Thursday, May 9, 2013

All Hail our new Overlords!

How are we all not dead?

Compared to a lot of other countries, the US has a decent track record of making our food supply healthier. Its inception was in response to contaminated and misbranded foods and medicine being distributed across state boundaries. Before then, if I wanted to make "TiChef's marvelous malediction medicine" (Patent pending), the medicine wouldn't have had to go through any rigorous federal testing or inspection for distribution. If I could sell the product well enough, then people would THINK they were getting a miracle cure. Instead though, it would just be an assorted concoction of liquids that were just laying around. If the sales pitch were good enough, placebo would kick in for early adopters, making them spread by word of mouth that my product was a miracle in a bottle.

After a while, especially if I didn't care about sanitation, people would get sick. Some would even die because of no oversight nor any real testing. I could just pack up my things, move to a different area, make the same thing, and just give it a different name! After many events like this, laws were put into place, with some of them being 25 years in the making! (And you thought congress got nothing done these days). Eventually, the FDA in the form we're familiar with was created in 1906. In 1930, it was given the name we know now.

So we're all safe and we're never going to get food poisoning again, right?


Due to an incredible lack of resources, the FDA only inspects about 2% of our food. So how come we're all not dead? In 2011, over 120,000 people were hospitalized for food borne illnesses, with just over 3,000 dying. I know that sounds like a lot, but realize that 3000 is only 1/100000 of the US population. Back in 1906, 1/100000 of the population would be 855 people. While the numbers wildly vary on this sort of thing, I would guess that far more than 855 people a year died from food borne illness 107 years ago.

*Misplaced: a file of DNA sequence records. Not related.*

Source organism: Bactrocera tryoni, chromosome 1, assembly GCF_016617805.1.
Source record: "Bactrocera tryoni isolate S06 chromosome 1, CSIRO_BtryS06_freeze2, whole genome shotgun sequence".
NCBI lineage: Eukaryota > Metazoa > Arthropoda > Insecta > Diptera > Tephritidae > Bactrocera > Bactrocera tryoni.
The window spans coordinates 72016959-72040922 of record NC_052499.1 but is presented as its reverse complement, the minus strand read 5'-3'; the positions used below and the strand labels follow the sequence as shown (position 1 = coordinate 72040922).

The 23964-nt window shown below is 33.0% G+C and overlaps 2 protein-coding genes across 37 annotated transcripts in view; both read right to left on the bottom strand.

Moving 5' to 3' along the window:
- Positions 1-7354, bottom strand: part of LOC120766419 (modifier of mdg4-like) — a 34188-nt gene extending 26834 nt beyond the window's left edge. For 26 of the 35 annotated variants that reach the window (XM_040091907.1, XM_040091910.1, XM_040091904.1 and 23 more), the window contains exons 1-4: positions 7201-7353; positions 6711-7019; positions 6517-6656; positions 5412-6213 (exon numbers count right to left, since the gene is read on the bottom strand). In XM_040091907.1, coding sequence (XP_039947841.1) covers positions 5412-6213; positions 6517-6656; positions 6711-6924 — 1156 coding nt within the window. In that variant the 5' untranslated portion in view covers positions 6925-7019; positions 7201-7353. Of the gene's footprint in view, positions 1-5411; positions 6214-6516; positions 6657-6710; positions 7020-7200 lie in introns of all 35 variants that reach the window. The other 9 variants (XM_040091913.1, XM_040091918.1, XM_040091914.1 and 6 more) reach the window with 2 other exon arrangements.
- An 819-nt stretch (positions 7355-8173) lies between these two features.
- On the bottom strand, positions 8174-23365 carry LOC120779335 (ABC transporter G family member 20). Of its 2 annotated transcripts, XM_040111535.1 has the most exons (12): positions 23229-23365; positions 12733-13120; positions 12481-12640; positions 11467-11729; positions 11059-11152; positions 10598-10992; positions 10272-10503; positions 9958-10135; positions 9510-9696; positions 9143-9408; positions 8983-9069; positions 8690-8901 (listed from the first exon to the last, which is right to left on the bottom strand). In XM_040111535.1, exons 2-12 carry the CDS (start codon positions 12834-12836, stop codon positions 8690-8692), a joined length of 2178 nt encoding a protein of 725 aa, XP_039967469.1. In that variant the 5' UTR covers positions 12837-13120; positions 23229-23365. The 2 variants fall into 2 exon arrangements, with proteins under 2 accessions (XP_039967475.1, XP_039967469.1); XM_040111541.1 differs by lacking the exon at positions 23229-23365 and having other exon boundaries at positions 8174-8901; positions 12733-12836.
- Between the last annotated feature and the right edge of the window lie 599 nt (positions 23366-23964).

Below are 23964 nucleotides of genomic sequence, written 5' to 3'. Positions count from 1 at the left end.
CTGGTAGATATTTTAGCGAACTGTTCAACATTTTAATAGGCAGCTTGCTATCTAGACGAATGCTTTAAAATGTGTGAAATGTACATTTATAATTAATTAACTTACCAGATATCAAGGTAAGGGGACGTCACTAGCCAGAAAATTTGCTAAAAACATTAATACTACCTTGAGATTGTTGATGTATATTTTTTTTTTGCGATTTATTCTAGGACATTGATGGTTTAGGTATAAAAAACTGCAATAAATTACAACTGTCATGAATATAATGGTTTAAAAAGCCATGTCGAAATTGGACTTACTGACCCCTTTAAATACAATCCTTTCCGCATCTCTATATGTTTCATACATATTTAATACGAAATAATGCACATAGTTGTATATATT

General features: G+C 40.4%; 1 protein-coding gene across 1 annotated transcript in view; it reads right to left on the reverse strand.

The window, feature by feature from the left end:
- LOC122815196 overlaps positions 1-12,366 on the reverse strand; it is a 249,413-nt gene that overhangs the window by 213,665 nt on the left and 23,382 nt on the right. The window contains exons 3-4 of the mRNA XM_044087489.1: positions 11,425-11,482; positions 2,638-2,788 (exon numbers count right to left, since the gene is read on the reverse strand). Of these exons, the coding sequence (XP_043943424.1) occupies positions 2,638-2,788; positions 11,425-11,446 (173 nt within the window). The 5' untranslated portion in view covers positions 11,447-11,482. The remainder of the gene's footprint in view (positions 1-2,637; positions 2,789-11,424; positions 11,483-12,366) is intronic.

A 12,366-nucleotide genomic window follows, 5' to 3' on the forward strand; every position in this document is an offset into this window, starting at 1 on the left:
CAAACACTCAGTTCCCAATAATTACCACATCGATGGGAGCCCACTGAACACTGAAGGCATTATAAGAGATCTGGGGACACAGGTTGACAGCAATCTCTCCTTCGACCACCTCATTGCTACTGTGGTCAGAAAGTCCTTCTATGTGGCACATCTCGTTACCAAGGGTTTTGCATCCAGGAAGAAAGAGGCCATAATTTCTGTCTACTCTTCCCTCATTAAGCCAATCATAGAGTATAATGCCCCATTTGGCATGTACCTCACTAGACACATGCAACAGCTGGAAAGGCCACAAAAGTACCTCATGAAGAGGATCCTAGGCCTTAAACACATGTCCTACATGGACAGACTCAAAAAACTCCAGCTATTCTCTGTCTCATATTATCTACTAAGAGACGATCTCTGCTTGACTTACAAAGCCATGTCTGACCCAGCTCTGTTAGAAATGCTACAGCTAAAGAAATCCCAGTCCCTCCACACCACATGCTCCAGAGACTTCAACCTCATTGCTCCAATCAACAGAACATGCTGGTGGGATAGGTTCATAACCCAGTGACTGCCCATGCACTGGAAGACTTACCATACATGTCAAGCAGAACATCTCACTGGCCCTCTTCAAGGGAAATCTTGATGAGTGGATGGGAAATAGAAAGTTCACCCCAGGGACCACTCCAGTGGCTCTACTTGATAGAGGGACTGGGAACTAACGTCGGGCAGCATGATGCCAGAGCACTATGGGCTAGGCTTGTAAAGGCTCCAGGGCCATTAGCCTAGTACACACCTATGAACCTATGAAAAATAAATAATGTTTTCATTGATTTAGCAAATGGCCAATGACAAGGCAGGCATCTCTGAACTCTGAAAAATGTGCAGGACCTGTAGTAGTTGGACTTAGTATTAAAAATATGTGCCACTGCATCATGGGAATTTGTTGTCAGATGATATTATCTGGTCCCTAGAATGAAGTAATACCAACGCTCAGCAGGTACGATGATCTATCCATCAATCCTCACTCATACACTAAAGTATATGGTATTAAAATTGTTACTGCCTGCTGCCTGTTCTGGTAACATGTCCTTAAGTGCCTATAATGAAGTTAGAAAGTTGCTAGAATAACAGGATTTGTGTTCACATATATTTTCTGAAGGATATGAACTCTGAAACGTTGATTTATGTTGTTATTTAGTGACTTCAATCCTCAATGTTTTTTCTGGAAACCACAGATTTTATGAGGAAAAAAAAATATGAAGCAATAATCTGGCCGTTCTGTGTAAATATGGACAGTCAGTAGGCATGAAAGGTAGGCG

With that in mind, the food industry has taken it upon itself to inspect their own food. I can't help but think it's just a slight conflict of interest, and there are already cases of it not being effective.

The Food and Drug Administration is the government institution that is supposed to keep us safe from food borne illnesses; yet it's hardly able to do the job it's supposed to. Why isn't this as big of a deal now as it was in the past? I have a few ideas on this.

  • Healthcare has improved to help people recover from food borne illnesses.
  • Believe it or not, poisoning people is actually BAD for business! Who knew? If you poison people, they just might not buy your product again. And then you go broke, woe is you.
Being that we're mostly still here and not dead from food borne illnesses, I'd say we could be doing worse. But we could be doing much better as well.

No comments: